Thu. 9:08 a.m.: Iran Revolutionary Guard shoots down US drone
TEHRAN, Iran (AP) — Iran’s Revolutionary Guard shot down a U.S. drone today amid heightened tensions between Tehran and Washington over the collapsing nuclear deal with world powers, American and Iranian officials said, though they disputed the circumstances of the incident.
The Guard said it shot down the drone over Iranian airspace, while two U.S. officials told The Associated Press the downing happened over international airspace in the Strait of Hormuz. The different accounts could not be immediately reconciled.
Later, the U.S. military’s Central Command released a statement saying the drone, an RQ-4 Global Hawk, was downed in international airspace, describing it as an “unprovoked attack.”
Russian President Vladimir Putin is warning the U.S. against using force on Iran, saying it would have catastrophic consequences.
Speaking today during a televised call-in show, Putin said the U.S. military action against Iran would be a “catastrophe for the region as a minimum.” He added that it would trigger an escalation of hostilities with unpredictable results.
Putin noted that Iran has abided by the terms of a nuclear deal despite the U.S. withdrawal, adding that he considers U.S. sanctions against Iran unfounded.
Previously, the U.S. military alleged that Iran had fired a missile at another drone last week that was responding to the attack on two oil tankers near the Gulf of Oman. The U.S. blames Iran for the attack on the ships; Tehran denies it was involved.
The attacks come against the backdrop of heightened tensions between the U.S. and Iran following President Donald Trump’s decision to withdraw from Tehran’s nuclear deal a year ago.
Separately, Saudi Arabia said today that Yemen’s Iranian-allied Houthi rebels launched a rocket targeting a desalination plant in the kingdom the previous night. The White House said Trump was briefed about that attack.
Iran has quadrupled its production of low-enriched uranium and threatened to boost its enrichment closer to weapons-grade levels, trying to pressure Europe for new terms to the 2015 nuclear deal.
In recent weeks, the U.S. has sped an aircraft carrier to the Mideast and deployed additional troops alongside the tens of thousands already in the region. From Yemen, the Houthis have launched bomb-laden drones into neighboring Saudi Arabia.
All this has raised fears that a miscalculation or further rise in tensions could push the U.S. and Iran into an open conflict, some 40 years after Tehran’s Islamic Revolution. Today’s drone incident marks the first direct Iranian-claimed attack on the U.S. amid the crisis.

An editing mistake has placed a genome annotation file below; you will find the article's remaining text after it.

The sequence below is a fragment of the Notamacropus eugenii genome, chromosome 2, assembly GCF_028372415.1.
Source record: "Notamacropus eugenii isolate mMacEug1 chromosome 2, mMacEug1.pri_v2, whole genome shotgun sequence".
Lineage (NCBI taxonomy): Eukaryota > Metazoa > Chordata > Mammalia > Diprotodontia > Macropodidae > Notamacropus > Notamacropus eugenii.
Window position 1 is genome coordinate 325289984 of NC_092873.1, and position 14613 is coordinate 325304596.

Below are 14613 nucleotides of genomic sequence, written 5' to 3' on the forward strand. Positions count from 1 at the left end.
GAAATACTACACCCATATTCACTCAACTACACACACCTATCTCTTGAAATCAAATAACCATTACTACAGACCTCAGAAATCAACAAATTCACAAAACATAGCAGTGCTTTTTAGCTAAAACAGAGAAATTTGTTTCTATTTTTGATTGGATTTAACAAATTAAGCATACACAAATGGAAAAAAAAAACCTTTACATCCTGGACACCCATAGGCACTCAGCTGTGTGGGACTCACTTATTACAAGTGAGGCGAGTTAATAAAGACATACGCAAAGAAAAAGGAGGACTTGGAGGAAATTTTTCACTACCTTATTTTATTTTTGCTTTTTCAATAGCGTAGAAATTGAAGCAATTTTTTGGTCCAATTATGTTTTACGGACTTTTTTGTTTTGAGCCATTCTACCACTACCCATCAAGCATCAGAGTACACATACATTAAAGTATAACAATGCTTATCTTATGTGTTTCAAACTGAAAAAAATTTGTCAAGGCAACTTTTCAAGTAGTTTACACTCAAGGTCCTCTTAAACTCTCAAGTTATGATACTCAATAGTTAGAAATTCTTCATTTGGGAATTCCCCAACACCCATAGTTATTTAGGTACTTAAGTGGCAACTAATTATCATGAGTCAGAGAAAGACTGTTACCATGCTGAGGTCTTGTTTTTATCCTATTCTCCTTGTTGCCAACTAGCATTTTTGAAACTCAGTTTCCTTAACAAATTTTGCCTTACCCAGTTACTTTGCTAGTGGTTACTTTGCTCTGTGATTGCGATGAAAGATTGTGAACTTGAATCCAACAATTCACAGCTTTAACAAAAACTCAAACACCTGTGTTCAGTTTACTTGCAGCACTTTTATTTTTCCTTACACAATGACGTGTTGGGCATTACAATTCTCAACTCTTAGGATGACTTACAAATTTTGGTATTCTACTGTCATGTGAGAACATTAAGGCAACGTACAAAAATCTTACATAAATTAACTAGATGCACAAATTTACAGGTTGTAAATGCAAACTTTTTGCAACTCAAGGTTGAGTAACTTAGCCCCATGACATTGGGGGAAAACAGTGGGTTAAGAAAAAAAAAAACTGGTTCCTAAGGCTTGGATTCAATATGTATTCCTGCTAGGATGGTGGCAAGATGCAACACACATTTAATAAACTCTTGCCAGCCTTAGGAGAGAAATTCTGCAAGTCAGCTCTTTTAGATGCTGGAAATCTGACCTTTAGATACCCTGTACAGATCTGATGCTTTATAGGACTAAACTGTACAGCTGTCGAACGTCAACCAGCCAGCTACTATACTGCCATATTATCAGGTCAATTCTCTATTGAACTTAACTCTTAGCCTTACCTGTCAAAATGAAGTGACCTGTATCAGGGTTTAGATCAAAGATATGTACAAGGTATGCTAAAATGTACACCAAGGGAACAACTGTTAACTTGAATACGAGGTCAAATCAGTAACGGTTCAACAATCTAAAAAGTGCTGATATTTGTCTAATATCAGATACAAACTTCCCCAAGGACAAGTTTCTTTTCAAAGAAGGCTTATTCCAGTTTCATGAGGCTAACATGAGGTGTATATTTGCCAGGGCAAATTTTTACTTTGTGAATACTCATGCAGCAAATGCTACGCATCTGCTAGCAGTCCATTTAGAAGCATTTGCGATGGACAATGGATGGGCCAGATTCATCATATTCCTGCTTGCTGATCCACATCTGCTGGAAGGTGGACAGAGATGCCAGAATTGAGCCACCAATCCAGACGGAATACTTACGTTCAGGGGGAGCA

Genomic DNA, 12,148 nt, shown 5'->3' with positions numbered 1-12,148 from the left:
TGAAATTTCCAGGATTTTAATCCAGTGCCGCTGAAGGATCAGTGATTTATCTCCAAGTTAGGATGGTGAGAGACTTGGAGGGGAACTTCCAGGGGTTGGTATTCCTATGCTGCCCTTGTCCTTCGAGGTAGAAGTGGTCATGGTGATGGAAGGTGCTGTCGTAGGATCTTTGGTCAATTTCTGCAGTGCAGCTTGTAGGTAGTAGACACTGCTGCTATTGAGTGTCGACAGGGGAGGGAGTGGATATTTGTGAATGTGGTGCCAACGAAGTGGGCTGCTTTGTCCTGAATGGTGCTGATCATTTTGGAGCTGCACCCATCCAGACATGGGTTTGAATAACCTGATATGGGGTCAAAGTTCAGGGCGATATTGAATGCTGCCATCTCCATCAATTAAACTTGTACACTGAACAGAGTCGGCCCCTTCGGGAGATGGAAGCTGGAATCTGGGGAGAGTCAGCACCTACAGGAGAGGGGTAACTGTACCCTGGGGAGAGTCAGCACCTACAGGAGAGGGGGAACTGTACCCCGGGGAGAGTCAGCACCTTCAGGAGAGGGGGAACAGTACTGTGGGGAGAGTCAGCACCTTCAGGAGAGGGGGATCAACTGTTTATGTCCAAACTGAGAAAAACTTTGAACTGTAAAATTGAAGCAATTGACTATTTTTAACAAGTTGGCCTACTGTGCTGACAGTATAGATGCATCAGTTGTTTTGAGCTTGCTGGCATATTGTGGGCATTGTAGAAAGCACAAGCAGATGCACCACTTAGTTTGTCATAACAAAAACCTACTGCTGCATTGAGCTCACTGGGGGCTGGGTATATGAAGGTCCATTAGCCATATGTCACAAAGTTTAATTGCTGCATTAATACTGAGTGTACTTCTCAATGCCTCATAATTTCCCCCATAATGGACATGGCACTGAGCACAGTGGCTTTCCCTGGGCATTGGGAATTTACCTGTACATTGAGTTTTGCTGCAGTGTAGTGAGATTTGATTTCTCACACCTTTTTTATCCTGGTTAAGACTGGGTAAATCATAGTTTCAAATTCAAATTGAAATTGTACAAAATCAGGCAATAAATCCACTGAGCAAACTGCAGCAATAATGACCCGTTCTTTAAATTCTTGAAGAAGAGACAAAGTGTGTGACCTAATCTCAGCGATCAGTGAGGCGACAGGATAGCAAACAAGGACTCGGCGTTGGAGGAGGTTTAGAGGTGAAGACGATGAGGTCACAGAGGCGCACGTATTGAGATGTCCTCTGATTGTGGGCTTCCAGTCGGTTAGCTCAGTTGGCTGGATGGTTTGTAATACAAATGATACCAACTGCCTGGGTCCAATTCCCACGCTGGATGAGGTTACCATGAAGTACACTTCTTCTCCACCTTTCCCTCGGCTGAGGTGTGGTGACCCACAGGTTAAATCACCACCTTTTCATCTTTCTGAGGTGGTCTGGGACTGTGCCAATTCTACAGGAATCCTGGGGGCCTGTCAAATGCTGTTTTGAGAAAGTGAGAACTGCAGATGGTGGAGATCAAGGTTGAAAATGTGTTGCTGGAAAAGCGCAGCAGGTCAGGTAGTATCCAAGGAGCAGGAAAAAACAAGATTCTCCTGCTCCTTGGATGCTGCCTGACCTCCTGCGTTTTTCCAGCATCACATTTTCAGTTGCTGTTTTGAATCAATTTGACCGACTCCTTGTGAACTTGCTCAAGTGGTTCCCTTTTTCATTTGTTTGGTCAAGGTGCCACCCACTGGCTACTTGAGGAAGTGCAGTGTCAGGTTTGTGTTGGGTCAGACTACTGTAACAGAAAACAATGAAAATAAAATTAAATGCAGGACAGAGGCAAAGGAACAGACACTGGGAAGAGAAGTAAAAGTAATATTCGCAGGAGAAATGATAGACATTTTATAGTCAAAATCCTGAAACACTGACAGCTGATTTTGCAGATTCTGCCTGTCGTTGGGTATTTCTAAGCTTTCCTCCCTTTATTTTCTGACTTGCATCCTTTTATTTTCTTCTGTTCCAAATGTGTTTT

“We do not have any intention for war with any country, but we are fully ready for war,” Revolutionary Guard commander Gen. Hossein Salami said in a televised address.
Iran’s paramilitary Revolutionary Guard, which answers only to Supreme Leader Ayatollah Ali Khamenei, said it shot down the drone this morning when it entered Iranian airspace near the Kouhmobarak district in southern Iran’s Hormozgan province. Kouhmobarak is some 750 miles southeast of Tehran and close to the Strait of Hormuz.
The Guard said it shot down the drone at 4:05 a.m. after it collected data from Iranian territory, including the southern port of Chahbahar near Iran’s border with Pakistan. Iran used its air defense system known as Third of Khordad to shoot down the drone — a truck-based missile system that can fire up to 18 miles into the sky, the semi-official Fars news agency reported.
Iran’s state-run IRNA news agency, citing the Guard, identified the drone as an RQ-4 Global Hawk, which cost over $100 million apiece and can fly higher than 10 miles in altitude and stay in the air for over 24 hours at a time. They have a distinguishable hump-shaped front and an engine atop. Their wingspan is bigger than a Boeing 737 passenger jet.
The Guard described the drone as being launched from the southern Persian Gulf but did not elaborate.
American RQ-4 Global Hawks are stationed at the Al-Dhafra Air Base in the United Arab Emirates, near the capital, Abu Dhabi. AP journalists saw the drones on the base’s tarmac during a March 2016 visit by then-Vice President Joe Biden.
The CENTCOM statement said the RQ-4A Global Hawk maritime surveillance drone was shot down by an Iranian surface-to-air missile while in international airspace over the Strait of Hormuz, the narrow mouth of the Persian Gulf through which 20 percent of all global oil moves.
The U.S. has been worried about international shipping through the Strait of Hormuz since the limpet mine attacks in May and June.
“Iranian reports that the aircraft was over Iran are false,” CENTCOM said, adding that “this was an unprovoked attack on a U.S. surveillance asset in international airspace.”
The two U.S. officials who first told the AP about the downing of the drone spoke on condition of anonymity as the information had not yet been cleared for release to the public.